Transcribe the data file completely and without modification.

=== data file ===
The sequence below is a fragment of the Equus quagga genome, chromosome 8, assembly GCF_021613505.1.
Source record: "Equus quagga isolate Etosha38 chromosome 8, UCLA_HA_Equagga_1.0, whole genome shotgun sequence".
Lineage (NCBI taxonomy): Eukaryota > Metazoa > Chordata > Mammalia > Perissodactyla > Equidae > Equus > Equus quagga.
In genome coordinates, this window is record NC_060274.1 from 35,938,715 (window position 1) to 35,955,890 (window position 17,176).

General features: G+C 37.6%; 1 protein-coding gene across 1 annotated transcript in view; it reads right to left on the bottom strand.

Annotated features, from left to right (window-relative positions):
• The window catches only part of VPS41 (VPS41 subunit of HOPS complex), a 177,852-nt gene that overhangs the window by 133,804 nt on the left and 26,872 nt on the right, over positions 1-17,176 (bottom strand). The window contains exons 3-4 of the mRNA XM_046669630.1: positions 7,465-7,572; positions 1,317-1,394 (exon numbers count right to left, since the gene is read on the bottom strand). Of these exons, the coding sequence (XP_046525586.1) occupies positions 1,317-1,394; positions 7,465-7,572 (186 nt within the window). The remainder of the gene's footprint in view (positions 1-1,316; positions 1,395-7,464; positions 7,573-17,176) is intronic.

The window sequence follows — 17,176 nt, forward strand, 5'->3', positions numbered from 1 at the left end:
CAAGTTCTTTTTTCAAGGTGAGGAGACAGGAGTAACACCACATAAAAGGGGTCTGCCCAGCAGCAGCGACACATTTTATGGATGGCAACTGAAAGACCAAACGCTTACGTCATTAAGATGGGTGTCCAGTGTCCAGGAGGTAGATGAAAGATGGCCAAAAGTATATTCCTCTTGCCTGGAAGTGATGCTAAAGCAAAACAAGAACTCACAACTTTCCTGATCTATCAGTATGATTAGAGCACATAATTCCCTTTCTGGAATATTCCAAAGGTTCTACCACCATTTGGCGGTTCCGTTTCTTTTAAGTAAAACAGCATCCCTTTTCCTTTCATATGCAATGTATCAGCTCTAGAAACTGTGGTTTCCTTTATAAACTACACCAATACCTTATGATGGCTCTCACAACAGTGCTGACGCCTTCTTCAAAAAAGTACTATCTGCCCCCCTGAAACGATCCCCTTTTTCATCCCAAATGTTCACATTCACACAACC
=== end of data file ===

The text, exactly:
The sequence below is a fragment of the Equus quagga genome, chromosome 8, assembly GCF_021613505.1.
Source record: "Equus quagga isolate Etosha38 chromosome 8, UCLA_HA_Equagga_1.0, whole genome shotgun sequence".
Lineage (NCBI taxonomy): Eukaryota > Metazoa > Chordata > Mammalia > Perissodactyla > Equidae > Equus > Equus quagga.
In genome coordinates, this window is record NC_060274.1 from 35,938,715 (window position 1) to 35,955,890 (window position 17,176).

General features: G+C 37.6%; 1 protein-coding gene across 1 annotated transcript in view; it reads right to left on the bottom strand.

Annotated features, from left to right (window-relative positions):
• The window catches only part of VPS41 (VPS41 subunit of HOPS complex), a 177,852-nt gene that overhangs the window by 133,804 nt on the left and 26,872 nt on the right, over positions 1-17,176 (bottom strand). The window contains exons 3-4 of the mRNA XM_046669630.1: positions 7,465-7,572; positions 1,317-1,394 (exon numbers count right to left, since the gene is read on the bottom strand). Of these exons, the coding sequence (XP_046525586.1) occupies positions 1,317-1,394; positions 7,465-7,572 (186 nt within the window). The remainder of the gene's footprint in view (positions 1-1,316; positions 1,395-7,464; positions 7,573-17,176) is intronic.

The window sequence follows — 17,176 nt, forward strand, 5'->3', positions numbered from 1 at the left end:
CAAGTTCTTTTTTCAAGGTGAGGAGACAGGAGTAACACCACATAAAAGGGGTCTGCCCAGCAGCAGCGACACATTTTATGGATGGCAACTGAAAGACCAAACGCTTACGTCATTAAGATGGGTGTCCAGTGTCCAGGAGGTAGATGAAAGATGGCCAAAAGTATATTCCTCTTGCCTGGAAGTGATGCTAAAGCAAAACAAGAACTCACAACTTTCCTGATCTATCAGTATGATTAGAGCACATAATTCCCTTTCTGGAATATTCCAAAGGTTCTACCACCATTTGGCGGTTCCGTTTCTTTTAAGTAAAACAGCATCCCTTTTCCTTTCATATGCAATGTATCAGCTCTAGAAACTGTGGTTTCCTTTATAAACTACACCAATACCTTATGATGGCTCTCACAACAGTGCTGACGCCTTCTTCAAAAAAGTACTATCTGCCCCCCTGAAACGATCCCCTTTTTCATCCCAAATGTTCACATTCACACAACC